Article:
sculptures that feature worldwide in sculpture parks such as Changchun in China. The Ashurst resident says artists “don’t think of age, they just get on and do it.”
In addition to these three, I have interviewed a wide variety of septugenarians, octogenarians and “ninety pluses”. There is a ship builder in his nineties who employs eleven staff, a Queen Charlotte Sound dairy owner who bakes her own pies, apple pickers and pruners who do daily physical work and sustain a Nelson orchard, New Zealand’s oldest glider pilot instructor, a rare book dealer and a Department of Conservation hut warden among others.
What do these stories tell us about older workers? They remind us that older workers are not a homogenous group, not simply a set of demographic statistics, nor a “problem”. They are diverse and exist in the labour market as employees, employers, self employed and, very importantly, as unpaid workers. Without being sentimental, older New Zealand workers illustrate the essence of what it is to be a New Zealander. They are an essential part of our economic, social and cultural fabric.
Value of Older Workers
So why do we place less value on older people in society in general and older workers, in particular?
A recent report on ageing in British society challenged the terms used in official reports that implicitly devalue the contribution of older people within society. In particular, the report targetted language such as the “dependent” population referring to older people. In this sense, projections of a growing “dependent population” could imply this is somehow costly or problematic. Yet as we know paid work is not only the economic barometer. Unpaid work, particularly informal and formal care to family members, whanau, friends or neighbours who are sick, disabled or elderly, and grand parenting duties, are saving the health and social services budget in New Zealand a considerable sum.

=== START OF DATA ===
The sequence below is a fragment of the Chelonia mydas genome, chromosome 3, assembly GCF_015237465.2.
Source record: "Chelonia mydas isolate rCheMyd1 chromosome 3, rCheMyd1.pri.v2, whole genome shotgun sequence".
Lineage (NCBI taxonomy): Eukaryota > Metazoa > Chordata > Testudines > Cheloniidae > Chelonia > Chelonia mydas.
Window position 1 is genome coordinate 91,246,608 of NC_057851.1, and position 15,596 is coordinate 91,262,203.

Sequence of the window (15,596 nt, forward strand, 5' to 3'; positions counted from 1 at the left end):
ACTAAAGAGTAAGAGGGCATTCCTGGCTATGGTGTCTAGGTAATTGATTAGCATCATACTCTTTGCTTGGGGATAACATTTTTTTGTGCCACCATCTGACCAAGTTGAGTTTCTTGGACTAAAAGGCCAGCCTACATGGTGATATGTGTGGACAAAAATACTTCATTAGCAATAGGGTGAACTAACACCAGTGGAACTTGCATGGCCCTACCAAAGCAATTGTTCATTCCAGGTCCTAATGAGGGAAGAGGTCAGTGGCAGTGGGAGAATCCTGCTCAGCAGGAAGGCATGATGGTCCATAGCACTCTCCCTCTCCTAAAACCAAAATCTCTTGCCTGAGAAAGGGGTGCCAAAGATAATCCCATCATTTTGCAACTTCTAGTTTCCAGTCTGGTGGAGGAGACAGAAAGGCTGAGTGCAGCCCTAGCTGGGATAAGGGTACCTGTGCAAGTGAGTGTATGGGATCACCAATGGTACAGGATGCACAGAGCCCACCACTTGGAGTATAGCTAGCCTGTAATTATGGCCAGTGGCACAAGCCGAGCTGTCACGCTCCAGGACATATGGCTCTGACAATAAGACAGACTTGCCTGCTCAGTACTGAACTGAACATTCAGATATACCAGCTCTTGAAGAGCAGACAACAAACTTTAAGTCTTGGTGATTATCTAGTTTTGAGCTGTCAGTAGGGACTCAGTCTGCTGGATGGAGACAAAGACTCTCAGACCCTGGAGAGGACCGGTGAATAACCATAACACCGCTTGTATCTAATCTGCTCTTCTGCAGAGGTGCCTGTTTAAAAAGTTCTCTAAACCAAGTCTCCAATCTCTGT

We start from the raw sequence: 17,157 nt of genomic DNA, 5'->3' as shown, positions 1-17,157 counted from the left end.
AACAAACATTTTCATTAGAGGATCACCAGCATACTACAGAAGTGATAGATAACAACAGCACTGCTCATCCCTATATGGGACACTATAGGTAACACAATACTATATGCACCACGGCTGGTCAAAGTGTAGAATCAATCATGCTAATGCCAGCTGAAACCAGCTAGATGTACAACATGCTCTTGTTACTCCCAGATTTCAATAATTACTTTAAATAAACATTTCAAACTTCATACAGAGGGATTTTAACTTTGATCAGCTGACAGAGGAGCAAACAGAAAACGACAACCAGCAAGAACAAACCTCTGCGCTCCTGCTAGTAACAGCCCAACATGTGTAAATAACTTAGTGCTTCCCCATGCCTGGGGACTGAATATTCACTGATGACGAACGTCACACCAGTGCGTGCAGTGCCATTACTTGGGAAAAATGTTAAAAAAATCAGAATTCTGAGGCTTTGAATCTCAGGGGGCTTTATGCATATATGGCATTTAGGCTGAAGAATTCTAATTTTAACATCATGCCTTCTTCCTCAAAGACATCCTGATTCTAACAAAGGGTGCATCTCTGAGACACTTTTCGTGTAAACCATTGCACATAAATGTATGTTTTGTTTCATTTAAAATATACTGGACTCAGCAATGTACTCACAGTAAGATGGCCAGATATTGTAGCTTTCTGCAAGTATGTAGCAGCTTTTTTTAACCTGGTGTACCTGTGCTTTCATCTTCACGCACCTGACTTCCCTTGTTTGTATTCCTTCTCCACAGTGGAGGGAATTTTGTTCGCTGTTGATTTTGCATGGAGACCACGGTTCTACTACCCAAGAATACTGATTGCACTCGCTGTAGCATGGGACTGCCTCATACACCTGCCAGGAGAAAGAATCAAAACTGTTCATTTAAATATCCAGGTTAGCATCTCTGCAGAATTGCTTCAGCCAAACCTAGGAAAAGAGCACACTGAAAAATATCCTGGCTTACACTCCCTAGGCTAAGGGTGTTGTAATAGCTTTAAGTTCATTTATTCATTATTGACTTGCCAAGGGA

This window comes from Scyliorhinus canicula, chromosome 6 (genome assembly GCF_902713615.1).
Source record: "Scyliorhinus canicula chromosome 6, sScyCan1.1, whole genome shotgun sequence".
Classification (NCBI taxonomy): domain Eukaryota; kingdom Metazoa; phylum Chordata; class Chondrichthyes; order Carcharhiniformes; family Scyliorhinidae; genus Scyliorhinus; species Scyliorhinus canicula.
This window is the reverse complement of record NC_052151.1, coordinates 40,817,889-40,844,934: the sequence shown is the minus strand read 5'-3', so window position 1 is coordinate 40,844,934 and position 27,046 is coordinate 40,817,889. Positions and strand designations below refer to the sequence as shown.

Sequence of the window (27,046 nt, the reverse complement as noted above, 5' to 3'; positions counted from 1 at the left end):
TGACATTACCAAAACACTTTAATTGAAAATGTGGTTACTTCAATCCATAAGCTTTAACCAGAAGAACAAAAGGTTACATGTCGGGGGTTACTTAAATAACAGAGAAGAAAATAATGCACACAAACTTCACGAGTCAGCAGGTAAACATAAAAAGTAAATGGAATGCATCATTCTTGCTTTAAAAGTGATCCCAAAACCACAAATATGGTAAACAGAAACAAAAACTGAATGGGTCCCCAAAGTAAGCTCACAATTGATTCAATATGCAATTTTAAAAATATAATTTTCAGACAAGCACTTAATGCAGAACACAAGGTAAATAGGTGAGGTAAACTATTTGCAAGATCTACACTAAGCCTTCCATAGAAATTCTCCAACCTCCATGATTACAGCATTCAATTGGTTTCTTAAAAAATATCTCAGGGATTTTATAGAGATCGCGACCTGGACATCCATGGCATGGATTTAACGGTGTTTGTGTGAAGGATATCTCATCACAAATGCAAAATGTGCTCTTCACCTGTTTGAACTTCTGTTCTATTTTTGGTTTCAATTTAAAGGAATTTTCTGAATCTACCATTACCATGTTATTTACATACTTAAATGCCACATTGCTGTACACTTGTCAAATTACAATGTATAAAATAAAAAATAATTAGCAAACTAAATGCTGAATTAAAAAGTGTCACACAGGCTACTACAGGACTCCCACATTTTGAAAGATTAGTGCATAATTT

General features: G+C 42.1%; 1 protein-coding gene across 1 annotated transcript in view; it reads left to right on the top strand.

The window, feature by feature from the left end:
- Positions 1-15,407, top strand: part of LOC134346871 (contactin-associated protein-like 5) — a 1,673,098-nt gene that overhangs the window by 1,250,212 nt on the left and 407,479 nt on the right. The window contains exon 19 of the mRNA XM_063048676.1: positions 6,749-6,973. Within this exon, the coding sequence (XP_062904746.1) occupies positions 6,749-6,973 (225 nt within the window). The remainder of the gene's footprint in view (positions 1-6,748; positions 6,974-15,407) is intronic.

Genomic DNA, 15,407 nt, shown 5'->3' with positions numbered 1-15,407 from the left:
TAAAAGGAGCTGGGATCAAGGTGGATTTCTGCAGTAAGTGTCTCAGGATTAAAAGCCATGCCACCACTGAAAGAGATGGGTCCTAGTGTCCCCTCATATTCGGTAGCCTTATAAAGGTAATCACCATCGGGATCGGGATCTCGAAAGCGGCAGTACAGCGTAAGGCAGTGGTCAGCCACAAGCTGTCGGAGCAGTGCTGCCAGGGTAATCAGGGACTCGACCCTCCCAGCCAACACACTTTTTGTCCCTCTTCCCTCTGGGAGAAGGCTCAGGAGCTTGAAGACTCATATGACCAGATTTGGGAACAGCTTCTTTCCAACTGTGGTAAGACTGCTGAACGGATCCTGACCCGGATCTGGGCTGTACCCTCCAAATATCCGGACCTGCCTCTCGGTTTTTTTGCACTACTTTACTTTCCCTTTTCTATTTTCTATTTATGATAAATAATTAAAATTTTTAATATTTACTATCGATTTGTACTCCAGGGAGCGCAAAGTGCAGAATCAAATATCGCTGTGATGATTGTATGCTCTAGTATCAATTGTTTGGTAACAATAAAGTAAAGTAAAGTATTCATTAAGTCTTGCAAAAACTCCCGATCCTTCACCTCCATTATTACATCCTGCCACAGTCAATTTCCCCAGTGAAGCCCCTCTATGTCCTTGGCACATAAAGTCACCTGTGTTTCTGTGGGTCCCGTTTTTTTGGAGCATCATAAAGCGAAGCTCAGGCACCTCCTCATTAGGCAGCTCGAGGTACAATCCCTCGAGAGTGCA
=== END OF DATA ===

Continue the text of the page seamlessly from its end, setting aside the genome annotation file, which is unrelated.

When we look at what informs public debate about old age it is often doomsday prophets particularly economists who are headlined. Yet the truth according to the powerful NGO, the World Economic Forum, is that the ageing of societies is overwhelmingly good news. The accelerated advances in health and hygiene have made unimagined differences to our lives and more recent advances against cancer, heart and other chronic conditions means the quality of life has improved substantially too. The distribution of wealth has spread across the globe and dropping fertility means the planet’s resources are not exhausted. In short, we’re living happily ever after.
Shakespeare memorably characterised old age in the 16th century as second childhood – without teeth, without eyes, without taste and without everything. He said: “All the world’s a stage, and all the men and women merely players: they have their exits and their entrances, and one man in his time plays many parts, his acts being seven ages”.